Compelling motorcycles are a rare breed these days. There are motorcycles that tempt and entice but those are, just like the effect they have on you, temporary. A compelling motorcycle is one that presses you to leave logic and reasoning behind. It makes a passing want turn into a must. The Triumph Bonneville T100 belongs to this category of motorcycles. I wish it didn’t.
To say it in an uncomplicated way, the T100 is exactly what you’d imagine the T120 minus 200 cc to be. And yet, there is an individuality to this motorcycle which compels me to tell you a story about it. It wouldn’t be wrong to call it the retro version of the basic Bonneville Street Twin but it’s not all about the chrome and wire spoke wheels. The T100 is a machine with an attitude, with character. Its core lies not in how different it is but in what it is, on the whole.
The headline of this story, and this is to bring in the much warranted context before I delve deeper into the T100’s skin, is borrowed from a Daft Punk single of the same name from its 2005 album Human After All. What exactly does a French electronic music duo have to do with this shiny new Triumph? The interpretation of technology, that’s what. At a time when music was predominantly analogue, Daft Punk rolled in the synthesizers and created sounds that were, in technique, bold and outlandish but in its essence, music. Daft Punk’s interpretation of technology was not a diversion but a contemporary medium. Change is as inevitable as the needs it arouses but that didn’t have to mean doing away with the basic premise of music. This is the kind of thing Triumph has attempted to create with the T100.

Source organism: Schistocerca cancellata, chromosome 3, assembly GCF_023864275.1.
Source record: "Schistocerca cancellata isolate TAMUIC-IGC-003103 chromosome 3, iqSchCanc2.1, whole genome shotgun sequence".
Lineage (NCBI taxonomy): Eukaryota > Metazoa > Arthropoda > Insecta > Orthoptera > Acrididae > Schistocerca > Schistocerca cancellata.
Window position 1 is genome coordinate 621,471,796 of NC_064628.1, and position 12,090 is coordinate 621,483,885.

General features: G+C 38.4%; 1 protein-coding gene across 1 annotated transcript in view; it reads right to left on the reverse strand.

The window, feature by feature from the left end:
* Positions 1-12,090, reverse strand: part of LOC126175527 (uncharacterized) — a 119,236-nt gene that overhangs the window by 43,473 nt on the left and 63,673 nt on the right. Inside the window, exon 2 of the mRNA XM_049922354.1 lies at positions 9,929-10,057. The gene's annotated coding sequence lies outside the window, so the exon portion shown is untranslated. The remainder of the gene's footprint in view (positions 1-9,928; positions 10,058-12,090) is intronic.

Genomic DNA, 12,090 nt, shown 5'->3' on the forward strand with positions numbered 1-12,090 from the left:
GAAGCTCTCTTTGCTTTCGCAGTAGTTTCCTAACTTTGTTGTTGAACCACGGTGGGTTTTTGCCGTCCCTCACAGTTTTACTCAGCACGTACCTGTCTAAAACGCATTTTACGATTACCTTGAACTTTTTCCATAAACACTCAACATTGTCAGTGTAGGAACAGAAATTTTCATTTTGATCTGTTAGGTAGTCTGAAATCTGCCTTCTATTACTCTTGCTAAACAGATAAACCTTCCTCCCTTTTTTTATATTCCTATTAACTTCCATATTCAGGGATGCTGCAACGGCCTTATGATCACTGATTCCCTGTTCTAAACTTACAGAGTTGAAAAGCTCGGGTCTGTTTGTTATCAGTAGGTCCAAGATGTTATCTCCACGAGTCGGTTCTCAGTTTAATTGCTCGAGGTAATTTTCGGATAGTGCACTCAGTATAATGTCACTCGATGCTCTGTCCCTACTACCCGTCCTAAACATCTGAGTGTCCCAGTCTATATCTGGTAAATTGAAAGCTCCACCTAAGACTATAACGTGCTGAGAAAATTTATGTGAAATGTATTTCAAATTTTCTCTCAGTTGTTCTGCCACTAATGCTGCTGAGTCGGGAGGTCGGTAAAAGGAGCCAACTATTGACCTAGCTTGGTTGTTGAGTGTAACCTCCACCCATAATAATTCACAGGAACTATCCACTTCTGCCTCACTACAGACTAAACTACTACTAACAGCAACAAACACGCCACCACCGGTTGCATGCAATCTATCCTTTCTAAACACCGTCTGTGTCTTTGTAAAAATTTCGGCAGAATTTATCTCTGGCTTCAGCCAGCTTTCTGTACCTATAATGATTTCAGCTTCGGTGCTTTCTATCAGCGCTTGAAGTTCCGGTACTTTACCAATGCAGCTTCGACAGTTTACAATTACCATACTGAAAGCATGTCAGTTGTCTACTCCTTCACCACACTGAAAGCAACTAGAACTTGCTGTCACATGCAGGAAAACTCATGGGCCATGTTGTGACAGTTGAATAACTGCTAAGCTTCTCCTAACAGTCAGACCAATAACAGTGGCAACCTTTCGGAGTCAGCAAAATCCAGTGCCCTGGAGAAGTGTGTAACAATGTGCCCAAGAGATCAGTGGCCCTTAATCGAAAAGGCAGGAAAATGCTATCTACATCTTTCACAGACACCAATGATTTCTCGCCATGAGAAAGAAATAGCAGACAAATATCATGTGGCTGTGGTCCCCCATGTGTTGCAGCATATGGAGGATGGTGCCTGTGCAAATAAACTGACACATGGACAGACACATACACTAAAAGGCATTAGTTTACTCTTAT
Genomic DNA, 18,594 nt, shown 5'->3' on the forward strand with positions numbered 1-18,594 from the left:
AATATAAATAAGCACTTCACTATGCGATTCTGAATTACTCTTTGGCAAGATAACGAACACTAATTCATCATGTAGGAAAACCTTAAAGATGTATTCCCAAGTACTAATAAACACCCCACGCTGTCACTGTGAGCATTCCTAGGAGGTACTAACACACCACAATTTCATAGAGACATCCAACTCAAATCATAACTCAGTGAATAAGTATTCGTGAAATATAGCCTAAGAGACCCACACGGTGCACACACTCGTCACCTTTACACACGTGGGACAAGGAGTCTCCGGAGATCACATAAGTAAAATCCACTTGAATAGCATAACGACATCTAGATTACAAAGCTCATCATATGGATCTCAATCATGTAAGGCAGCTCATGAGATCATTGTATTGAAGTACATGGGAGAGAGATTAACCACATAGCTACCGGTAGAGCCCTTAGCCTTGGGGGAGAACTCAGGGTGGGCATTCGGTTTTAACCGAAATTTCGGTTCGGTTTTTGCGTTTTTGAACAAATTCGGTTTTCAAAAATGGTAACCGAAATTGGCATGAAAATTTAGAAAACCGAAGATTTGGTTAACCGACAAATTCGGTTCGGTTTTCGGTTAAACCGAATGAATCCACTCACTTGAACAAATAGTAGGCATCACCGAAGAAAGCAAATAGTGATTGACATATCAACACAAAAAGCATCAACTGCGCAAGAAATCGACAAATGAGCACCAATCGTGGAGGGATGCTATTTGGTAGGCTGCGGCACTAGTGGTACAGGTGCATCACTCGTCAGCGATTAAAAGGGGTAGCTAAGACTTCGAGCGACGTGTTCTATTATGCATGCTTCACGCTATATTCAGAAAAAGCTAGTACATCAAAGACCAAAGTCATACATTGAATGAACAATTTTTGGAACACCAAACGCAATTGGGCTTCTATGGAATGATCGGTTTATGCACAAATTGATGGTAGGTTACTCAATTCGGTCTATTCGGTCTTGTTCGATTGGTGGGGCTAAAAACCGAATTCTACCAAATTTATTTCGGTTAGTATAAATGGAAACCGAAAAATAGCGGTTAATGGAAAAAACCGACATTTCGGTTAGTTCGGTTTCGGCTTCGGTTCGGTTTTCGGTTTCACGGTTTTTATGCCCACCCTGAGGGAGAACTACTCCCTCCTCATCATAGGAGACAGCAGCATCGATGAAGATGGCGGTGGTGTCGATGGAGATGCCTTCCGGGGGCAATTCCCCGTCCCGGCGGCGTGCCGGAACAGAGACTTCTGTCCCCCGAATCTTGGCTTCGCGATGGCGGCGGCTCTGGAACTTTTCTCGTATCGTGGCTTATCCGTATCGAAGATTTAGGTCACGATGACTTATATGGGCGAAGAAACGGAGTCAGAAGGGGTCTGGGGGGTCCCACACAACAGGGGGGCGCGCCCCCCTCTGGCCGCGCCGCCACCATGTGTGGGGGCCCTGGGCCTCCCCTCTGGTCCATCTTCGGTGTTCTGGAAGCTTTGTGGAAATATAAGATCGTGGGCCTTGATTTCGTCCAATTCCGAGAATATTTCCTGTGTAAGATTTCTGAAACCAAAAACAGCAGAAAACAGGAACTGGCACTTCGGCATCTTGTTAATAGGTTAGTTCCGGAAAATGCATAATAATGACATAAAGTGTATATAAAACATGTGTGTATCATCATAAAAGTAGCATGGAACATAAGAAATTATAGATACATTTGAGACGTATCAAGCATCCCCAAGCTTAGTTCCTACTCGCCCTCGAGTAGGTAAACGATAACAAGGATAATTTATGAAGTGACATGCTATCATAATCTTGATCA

Now that you have the context, it’s easier to explain what the T100 is really all about. Amidst the sweaty mosh pit of captivating motorcycles lies a breed that continues to expect motorcycles to be their very definition – cycles with motors. Something as threadbare is, of course, not entirely welcome in this age and this is where technology comes in, as a bridge between eras. The T100, in a way that only Daft Punk fully understood, uses the crutches of technology not to complete its structure as a motorcycle but as something to help anchor it to all kinds of living, breathing generations. Its brochure enlists the inclusion of ride-by-wire, traction control, ABS and even a USB power socket but these are things that help broaden its appeal to those who want it for being an expensive motorcycle rather than just a motorcycle.
What makes it the latter is its 900cc, fuel-injected, parallel-twin engine that sits neatly within the tubular steel frame; as old school a setup as it gets. This is a street motorcycle, sort of a daily runner but with the legs to help you escape banal urbanity. Its handsomely chiseled motor banks on its 8.1 kgm of torque output more than its 54 bhp and its 5-speed transmission only re-affirms this. The T100’s universal premise is that of a simplistic, easy-to-live-with machine and any of its mechanical components give this away in an instant. This simplicity is not to be confused with compromised quality, however – it’s anything but. Triumph has really raised the bar when it comes to quality machining and that it hasn’t spared even its relatively cheaper range of motorcycles this opulent quality is something to be lauded.